The setup for a primary bull market was completed on 8/2/23
In this post, I thoroughly explained the rationale behind my use of two alternative definitions to appraise secondary reactions.
GOLD AND SILVER
A) Market situation if one appraises secondary reactions not bound by the three weeks dogma.
I explained HERE that gold and silver have been in a primary bear market since 6/21/23.
Following the June 2023 lows, a rally followed that qualified as a secondary reaction against the primary bear market. More details about the secondary reaction HERE.
A pullback followed. On 8/17/23, GLD broke down below its 6/29/23 primary bear market lows at 177.09 unconfirmed by SLV. SLV stopped its plunge on 8/16/23 at 20.56 without violating its 6/22/23 primary bear market lows at 20.53. As shown, in the table below the pullback lasted >=2 days and amply exceeded the Volatility-Adjusted Minimum Movement (more about the VAMM HERE). Thus, the setup for a potential primary bull market signal has been completed. The Table below shows the details:
a) A new primary bull market will be triggered if GLD and SLV jointly break topside their respective bounce highs (Step #2 in the above Table) at 183.64 and 23.10, respectively.
b) If SLV broke down below the 6/22/23 low at 20.53, confirming GLD’s previous breakdown, the primary bear market would be confirmed, and the secondary reaction would be terminated.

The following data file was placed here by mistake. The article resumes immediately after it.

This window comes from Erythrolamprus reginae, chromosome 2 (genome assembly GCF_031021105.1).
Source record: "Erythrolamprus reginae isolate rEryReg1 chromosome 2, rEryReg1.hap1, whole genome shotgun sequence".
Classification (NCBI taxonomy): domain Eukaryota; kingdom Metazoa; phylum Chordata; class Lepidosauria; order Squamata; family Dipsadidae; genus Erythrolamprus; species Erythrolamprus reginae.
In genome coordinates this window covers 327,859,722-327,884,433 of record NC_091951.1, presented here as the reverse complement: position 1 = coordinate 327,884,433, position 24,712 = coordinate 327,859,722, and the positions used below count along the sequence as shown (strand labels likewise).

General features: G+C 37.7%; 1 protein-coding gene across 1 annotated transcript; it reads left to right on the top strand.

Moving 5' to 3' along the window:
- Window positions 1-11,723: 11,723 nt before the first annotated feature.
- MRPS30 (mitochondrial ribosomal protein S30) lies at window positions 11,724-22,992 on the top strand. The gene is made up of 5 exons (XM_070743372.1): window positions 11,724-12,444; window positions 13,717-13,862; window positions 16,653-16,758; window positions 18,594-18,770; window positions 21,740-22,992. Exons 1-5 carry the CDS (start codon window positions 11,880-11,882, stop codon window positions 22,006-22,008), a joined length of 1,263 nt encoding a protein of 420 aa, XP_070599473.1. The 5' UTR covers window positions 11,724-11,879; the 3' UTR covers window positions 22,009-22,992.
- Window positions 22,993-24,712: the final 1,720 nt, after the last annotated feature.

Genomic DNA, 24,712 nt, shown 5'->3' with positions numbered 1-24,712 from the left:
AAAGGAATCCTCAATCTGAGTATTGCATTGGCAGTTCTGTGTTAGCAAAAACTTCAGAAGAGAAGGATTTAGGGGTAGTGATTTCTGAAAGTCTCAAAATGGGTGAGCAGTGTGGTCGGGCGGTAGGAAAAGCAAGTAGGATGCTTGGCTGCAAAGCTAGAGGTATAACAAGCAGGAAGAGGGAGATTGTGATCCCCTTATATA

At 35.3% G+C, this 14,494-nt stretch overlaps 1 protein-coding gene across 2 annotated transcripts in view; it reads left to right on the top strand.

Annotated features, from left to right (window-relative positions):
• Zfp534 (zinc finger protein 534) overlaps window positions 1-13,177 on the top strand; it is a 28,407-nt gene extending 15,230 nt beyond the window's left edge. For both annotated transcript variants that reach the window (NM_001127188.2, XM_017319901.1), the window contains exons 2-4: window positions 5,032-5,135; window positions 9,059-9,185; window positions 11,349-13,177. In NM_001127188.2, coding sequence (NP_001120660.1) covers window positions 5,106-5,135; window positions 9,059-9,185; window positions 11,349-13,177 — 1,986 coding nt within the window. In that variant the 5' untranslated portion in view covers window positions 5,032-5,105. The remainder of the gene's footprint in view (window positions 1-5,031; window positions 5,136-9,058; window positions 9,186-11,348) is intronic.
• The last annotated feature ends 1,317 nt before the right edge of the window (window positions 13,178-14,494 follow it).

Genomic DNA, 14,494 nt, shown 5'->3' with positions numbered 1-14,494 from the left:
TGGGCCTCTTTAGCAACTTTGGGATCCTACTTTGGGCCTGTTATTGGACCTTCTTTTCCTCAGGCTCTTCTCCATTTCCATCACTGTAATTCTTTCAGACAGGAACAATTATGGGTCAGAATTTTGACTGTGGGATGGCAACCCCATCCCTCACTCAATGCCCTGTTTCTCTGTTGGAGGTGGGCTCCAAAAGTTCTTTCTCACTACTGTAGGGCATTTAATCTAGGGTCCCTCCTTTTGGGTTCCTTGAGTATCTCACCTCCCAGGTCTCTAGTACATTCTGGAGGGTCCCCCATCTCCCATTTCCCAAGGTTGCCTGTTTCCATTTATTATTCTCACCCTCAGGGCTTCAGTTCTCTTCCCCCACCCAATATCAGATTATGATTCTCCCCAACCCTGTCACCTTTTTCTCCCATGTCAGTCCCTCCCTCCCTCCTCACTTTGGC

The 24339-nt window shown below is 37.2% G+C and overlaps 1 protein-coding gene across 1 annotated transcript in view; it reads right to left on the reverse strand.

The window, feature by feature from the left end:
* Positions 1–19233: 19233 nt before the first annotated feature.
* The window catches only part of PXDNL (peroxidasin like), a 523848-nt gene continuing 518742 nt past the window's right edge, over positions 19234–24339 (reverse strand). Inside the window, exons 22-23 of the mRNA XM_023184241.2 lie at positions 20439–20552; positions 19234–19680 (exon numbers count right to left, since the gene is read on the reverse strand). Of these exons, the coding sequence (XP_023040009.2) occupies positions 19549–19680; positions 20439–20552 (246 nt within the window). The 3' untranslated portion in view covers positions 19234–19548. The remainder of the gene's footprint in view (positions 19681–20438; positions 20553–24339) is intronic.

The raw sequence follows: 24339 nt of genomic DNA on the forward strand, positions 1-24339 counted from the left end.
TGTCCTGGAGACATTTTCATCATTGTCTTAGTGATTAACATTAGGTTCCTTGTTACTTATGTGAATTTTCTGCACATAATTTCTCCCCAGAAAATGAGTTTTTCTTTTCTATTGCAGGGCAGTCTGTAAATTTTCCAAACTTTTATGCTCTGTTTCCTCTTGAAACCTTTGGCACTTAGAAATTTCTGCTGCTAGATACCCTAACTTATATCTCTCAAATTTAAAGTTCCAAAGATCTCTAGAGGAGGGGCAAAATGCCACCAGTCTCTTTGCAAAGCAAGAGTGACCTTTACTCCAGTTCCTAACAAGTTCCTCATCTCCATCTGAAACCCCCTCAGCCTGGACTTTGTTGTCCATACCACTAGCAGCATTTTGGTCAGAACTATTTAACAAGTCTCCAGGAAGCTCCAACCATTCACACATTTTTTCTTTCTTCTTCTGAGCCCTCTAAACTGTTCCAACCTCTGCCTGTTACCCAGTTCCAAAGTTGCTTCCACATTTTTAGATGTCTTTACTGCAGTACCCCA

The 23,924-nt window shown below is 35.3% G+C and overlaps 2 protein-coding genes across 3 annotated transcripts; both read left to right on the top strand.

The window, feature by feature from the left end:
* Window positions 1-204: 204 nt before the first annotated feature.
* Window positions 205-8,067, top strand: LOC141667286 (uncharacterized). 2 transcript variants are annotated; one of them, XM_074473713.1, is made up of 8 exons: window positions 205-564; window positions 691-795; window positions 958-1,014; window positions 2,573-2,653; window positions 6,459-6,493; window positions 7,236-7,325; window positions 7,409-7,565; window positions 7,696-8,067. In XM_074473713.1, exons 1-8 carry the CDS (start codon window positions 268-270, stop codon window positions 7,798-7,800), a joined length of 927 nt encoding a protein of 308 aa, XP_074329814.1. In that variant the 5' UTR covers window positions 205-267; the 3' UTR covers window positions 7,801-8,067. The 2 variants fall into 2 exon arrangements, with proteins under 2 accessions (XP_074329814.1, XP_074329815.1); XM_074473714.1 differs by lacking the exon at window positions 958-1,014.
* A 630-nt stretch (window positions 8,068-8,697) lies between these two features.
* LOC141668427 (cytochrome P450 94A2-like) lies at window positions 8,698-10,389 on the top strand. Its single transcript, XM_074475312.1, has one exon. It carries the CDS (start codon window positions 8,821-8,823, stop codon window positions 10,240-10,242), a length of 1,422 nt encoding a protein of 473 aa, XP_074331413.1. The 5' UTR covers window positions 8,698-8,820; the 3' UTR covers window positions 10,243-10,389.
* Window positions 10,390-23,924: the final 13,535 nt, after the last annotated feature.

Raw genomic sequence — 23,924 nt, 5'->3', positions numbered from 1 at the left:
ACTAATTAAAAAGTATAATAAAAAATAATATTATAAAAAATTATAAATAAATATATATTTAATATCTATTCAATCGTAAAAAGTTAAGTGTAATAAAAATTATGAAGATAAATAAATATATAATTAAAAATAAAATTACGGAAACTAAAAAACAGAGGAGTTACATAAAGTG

The chart below illustrates the most recent price action. The red lines
show the primary bear market lows (Step #1). The blue rectangles display the
secondary (bullish) reaction against the bear market (Step #2). The blue
horizontal lines highlight the secondary reaction highs, which are the relevant
levels to be jointly surpassed for a new bull market to be signaled. The brown
rectangle displays the pullback on the date when the setup for a potential
primary bull market was completed:
As I explained HERE, the primary trend was signaled as bearish on 6/21/23.
The latest rally has not persisted for a minimum of 15 confirmed trading days, leading to the absence of a secondary reaction.
Consequently, both the primary and secondary trends remain bearish.
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